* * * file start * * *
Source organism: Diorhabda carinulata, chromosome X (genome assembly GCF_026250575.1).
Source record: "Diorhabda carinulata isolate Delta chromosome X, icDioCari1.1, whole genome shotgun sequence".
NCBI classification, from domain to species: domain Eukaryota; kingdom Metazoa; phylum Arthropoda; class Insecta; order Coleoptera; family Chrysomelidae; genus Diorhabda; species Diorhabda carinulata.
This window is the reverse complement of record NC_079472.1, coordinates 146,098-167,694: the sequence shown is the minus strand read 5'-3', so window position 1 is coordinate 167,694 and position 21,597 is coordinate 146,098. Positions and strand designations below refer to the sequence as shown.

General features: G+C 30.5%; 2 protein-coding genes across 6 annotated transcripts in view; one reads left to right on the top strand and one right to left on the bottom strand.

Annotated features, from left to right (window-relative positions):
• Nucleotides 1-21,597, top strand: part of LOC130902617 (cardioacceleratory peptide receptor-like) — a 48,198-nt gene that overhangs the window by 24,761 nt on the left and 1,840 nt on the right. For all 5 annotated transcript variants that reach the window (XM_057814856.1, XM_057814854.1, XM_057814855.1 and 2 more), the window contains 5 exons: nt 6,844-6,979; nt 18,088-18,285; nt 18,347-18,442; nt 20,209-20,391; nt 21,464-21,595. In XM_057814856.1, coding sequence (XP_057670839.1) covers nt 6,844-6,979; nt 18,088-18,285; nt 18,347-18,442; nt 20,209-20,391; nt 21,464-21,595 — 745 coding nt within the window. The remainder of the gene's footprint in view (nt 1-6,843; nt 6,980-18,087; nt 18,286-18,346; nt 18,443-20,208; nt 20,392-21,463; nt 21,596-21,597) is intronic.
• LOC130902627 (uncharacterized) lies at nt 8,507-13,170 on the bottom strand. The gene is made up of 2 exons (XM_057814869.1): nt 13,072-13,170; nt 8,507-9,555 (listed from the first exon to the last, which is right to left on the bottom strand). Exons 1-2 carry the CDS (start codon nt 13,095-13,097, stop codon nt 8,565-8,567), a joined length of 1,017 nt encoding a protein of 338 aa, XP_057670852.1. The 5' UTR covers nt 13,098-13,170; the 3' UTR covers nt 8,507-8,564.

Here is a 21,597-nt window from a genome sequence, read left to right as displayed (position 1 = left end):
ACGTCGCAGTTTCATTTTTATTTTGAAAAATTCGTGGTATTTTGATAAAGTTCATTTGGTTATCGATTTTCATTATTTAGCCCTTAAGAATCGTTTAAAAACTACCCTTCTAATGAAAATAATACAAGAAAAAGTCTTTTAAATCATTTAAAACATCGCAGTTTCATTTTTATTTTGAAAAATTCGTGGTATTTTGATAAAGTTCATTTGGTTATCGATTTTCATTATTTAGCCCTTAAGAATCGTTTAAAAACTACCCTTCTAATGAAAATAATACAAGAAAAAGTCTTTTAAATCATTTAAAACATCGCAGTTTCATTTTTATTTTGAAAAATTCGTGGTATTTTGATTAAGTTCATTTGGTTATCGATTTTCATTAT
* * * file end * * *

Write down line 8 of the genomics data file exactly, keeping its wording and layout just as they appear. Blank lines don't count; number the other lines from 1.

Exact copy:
• LOC130902627 (uncharacterized) lies at nt 8,507-13,170 on the bottom strand. The gene is made up of 2 exons (XM_057814869.1): nt 13,072-13,170; nt 8,507-9,555 (listed from the first exon to the last, which is right to left on the bottom strand). Exons 1-2 carry the CDS (start codon nt 13,095-13,097, stop codon nt 8,565-8,567), a joined length of 1,017 nt encoding a protein of 338 aa, XP_057670852.1. The 5' UTR covers nt 13,098-13,170; the 3' UTR covers nt 8,507-8,564.